Summit Challenge date set
To demonstrate the tenacity, power and will of cyclists of all abilities, the National Ability Center is hosting its annual Summit Challenge on Saturday, Aug. 27. The Summit Challenge is a bicycle road ride that offers three different course lengths: 102 miles, 52 miles and 16 miles, with all proceeds from the event supporting National Ability Center programs and services. All Summit Challenge riders with a disability, which is typically one in every five riders, register and ride for free.
“Featuring typical stand-up road bikes and adaptive hand bikes, the Summit Challenge brings friends and families from all over the nation together to experience the resilience and power of the human spirit through each rotation of the bikes’ tires,” said Gail Loveland, National Ability Center’s executive director. “With support vehicles and variety of routes including our three-mile ‘Discovery Loop,’ this exciting event promises to serve up a challenge for a wide range of cycling levels, ages and abilities.”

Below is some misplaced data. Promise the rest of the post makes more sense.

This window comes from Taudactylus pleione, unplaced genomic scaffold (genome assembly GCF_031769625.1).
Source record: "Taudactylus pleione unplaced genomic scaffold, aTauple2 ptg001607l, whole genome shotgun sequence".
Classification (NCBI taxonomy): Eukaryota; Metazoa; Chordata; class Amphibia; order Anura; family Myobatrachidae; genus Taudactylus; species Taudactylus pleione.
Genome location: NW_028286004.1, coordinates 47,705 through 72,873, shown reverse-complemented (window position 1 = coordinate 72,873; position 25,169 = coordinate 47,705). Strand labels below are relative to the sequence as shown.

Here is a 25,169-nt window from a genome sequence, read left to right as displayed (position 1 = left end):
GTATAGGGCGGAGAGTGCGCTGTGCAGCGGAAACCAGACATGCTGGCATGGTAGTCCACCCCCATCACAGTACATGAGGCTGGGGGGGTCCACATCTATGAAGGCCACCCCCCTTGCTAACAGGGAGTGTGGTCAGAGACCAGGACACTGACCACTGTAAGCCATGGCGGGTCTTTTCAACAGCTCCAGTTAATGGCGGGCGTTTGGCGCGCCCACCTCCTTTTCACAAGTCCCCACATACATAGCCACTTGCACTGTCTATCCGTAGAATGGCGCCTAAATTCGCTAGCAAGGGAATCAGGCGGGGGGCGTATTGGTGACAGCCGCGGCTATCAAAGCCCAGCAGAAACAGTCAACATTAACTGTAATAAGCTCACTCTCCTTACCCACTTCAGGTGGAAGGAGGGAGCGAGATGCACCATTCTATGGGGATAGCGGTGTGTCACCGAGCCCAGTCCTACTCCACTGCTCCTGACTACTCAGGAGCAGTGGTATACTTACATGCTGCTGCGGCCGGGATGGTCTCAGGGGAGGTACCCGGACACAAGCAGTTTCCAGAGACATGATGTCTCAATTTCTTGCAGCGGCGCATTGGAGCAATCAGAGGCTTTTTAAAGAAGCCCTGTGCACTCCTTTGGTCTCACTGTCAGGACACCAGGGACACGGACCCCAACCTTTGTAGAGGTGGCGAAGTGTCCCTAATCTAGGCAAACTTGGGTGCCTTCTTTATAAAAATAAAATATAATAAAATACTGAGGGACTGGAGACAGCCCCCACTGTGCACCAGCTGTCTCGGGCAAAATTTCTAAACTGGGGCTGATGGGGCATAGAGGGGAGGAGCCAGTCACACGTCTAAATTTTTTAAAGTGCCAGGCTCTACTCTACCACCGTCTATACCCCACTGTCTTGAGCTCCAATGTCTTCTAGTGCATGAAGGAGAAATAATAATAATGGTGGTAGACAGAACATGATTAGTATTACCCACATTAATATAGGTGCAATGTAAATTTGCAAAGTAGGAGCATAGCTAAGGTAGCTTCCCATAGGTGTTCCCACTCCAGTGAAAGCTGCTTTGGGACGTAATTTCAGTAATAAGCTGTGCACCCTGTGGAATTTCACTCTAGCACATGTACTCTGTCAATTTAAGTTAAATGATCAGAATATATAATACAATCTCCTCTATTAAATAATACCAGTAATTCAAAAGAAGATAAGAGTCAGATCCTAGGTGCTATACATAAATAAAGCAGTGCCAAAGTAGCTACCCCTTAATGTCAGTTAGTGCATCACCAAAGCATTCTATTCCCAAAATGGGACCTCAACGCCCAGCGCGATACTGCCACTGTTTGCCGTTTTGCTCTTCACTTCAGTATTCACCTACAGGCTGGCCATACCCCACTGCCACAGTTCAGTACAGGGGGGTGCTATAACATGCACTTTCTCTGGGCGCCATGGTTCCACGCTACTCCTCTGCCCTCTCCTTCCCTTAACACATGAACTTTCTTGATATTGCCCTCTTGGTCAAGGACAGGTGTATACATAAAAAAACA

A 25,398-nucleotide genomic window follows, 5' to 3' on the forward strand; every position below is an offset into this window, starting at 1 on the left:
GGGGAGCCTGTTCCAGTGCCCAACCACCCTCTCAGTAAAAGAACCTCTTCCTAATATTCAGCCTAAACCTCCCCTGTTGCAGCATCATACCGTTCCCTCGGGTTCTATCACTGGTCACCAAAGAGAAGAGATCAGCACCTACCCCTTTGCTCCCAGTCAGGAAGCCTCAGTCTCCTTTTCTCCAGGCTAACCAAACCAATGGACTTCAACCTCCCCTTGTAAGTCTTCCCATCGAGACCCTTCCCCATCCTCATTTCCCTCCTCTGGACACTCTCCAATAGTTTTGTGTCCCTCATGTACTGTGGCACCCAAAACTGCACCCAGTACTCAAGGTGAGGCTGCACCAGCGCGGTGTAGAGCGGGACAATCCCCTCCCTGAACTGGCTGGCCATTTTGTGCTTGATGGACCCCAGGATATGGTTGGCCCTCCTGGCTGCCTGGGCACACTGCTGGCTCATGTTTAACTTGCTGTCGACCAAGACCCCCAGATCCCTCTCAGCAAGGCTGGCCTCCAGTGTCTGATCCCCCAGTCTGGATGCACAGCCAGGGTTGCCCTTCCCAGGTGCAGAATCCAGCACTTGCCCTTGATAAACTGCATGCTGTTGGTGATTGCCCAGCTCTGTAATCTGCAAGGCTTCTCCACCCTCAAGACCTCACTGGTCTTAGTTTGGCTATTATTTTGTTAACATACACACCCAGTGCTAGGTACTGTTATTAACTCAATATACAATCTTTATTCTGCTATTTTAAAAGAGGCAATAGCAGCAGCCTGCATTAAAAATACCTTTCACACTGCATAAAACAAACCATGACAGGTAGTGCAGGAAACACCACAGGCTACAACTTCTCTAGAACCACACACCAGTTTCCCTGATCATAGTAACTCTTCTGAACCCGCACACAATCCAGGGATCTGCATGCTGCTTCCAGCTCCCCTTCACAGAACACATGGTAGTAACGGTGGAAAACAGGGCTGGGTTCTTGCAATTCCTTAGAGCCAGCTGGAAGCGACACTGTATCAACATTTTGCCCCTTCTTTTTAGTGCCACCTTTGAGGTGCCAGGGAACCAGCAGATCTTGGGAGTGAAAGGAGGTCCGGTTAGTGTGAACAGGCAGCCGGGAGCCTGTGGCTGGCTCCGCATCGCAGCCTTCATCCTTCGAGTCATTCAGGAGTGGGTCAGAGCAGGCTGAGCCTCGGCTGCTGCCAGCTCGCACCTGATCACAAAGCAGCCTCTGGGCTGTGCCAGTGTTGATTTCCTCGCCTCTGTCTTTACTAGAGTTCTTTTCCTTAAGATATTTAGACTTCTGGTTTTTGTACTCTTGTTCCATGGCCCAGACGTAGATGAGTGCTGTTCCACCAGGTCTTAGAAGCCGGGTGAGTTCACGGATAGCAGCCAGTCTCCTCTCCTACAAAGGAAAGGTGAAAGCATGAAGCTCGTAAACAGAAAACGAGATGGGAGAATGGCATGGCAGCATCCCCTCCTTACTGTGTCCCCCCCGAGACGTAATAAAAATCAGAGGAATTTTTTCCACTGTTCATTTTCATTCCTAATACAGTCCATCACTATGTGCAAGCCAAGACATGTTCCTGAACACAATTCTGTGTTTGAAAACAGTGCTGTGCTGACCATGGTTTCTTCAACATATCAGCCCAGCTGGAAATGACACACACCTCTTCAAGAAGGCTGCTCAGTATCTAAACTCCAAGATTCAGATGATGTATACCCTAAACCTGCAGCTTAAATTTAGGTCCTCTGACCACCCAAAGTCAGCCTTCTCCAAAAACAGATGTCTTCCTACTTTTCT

All Summit Challenge rides start and end at the National Ability Center, located at 1000 Ability Way in Park City. Cyclists are fully supported throughout the rides as they pedal on paved roads through the mountains and valleys in Wasatch and Summit counties. Riders are rewarded with stunning views of the Jordanelle Reservoir, Deer Valley, Mount Timpanogos and the Uintah and Wasatch-Cache National Forests.
Every rider receives a gift bag, plus free bike tunings by White Pine Touring and Cole Sports beginning at 6 a.m., breakfast from Wasatch Bagel, lunch and beverages from Uinta Brewing and live entertainment at the Summit Challenge Event Village throughout the day. The 102-mile ride begins at 7 a.m., the 52-mile ride at 9 a.m. and the 16-mile ride at 10:30 a.m. Rider entry is limited to 800 people and is likely to sell out. Registration for the event is available online at summitchallenge100.org.
Additional information about the National Ability Center is available at http://www.discovernac.org.
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Cyndi Schwandt, 68, was known in the mountain biking community for her love of purple, her enthusiasm for the sport, and her involvement in building the early trails system. On Monday she was remembered with a group ride.